February 04, 2010
That's the last time forward Johan Franzen(notes) laced up his skates as a Red Wing, before a torn left ACL halted his season. He was coming off a career year and adds immeasurable balance to the Detroit offense. Getting him back this month will arguably be the most significant roster addition in the NHL not named Kovalchuk.
The Wings said Wednesday that Franzen's target date to return is next Tuesday against the St. Louis Blues, putting his rehab time at the minimum of four months and potentially giving him three games before the Olympic break. Then he can put his feet up on the coffee table and do whatever it is a guy nicknamed the Mule does to relax for a few weeks, having been left off the Team Sweden Olympic roster.
That snub didn't exactly sit well with Franzen. In speaking with Swedish newspaper Expressen (article hilariously translated here, including the phrase "it feels a little sandbox on the whole"), Franzen said Team Sweden officials "made a mistake and they want to hide it" after keeping him off the roster.
According to the admittedly rough translation, the paper previously reported that Swedish head coach Bengt-Ake Gustafsson hadn't spoken to Franzen since November and that the team didn't consult Detroit doctors about his injury rehab.
His snub has been controversial among Swedish fans, hoping their team can repeat its gold medal performance from 2006. Seeing him playing hockey again before the Games doesn't help matters aesthetically. So what better way to fend off controversy then by claiming Detroit rushed back one of its star players from a major injury because the Wings are on the playoff bubble?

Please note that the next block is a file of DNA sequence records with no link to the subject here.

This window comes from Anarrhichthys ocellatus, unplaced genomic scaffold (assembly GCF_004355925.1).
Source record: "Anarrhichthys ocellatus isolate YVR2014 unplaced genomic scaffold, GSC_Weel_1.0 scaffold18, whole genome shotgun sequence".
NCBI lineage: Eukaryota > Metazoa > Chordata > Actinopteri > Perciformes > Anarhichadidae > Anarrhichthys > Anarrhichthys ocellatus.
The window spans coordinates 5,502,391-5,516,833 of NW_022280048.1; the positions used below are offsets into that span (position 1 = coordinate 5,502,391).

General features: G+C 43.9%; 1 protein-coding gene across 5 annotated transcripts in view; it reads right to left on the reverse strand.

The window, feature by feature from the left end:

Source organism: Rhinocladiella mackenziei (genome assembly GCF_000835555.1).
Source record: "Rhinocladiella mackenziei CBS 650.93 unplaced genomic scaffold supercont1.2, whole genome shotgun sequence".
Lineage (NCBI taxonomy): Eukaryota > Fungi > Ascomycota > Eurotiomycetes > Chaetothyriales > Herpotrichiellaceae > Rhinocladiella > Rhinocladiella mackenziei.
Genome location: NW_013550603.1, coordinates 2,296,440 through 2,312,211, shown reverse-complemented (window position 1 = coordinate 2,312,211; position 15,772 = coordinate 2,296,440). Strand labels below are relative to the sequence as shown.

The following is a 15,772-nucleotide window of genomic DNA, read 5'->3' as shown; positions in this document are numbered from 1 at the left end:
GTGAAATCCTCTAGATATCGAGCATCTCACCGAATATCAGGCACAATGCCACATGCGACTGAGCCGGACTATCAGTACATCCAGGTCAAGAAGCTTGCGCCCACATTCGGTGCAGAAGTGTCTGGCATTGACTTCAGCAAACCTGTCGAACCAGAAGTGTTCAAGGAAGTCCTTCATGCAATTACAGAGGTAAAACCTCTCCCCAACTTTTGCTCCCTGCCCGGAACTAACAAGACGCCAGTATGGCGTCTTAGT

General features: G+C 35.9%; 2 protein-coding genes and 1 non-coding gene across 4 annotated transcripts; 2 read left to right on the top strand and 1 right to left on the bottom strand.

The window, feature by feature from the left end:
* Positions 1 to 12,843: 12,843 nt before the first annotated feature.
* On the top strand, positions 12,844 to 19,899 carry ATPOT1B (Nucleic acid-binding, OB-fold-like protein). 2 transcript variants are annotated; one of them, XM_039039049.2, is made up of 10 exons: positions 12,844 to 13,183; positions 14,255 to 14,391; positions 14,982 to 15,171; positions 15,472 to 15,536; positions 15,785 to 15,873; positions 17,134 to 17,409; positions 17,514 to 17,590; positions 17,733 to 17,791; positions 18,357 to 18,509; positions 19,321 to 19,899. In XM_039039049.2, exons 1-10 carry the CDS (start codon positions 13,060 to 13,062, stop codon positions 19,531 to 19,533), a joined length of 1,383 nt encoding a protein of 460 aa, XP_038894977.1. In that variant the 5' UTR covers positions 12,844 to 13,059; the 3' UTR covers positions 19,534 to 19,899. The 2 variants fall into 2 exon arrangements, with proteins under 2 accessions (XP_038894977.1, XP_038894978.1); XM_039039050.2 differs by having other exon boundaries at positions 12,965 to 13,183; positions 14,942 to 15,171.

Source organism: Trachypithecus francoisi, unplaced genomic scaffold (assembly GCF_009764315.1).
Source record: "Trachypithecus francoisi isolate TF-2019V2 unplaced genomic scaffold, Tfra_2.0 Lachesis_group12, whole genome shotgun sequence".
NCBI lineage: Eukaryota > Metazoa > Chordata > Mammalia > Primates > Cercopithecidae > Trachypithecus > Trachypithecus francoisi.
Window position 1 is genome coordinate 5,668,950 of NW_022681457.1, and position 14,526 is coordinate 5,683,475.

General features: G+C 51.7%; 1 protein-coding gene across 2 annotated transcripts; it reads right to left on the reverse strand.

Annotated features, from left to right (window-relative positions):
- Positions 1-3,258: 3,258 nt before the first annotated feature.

"You can ask yourself the following question: Would he have been back on the team if Detroit would have been first in the conference? Or is it because they're in a tough spot?" team manager Mats Näslund told the Swedish newspaper Expressen. "Surely it's been forced because of the situation the Red Wings are in."
His voice heavy with sarcasm, Franzen told the Free Press: "He should know about me. He's around here every day. Has he seen me practice? I don't think so. ... I'm going to try to get three games in here before the break, but I probably won't be 100% and then I don't want to play in Olympics. I don't want to risk not being any good."
This is the weird part of this back-and-forth: Is Franzen saying that he's not healthy enough for the Olympics, or is he being overly cautious because of this spat with Swedish officials? And does any of this have to do with former teammate Mikael Samuelsson(notes) going all Dick Cheney on the Swedes for his snub?
Back to the character assassination of Red Wings brass, via the Freep:
Swedish doctor Bjorn Waldebäck also lobbed a shot at the Wings, telling Expressen that "letting (Franzen) play within the first six months after the injury is way too early, medically. ... They are risking the function of his knee."
The Wings signed Franzen to an 11-year, $43 million contract last April, and don't exactly have a reputation for rushing players back from injury (see: Lilja, Andreas).
Anyone know the Swedish phrase for "diversionary tactic?"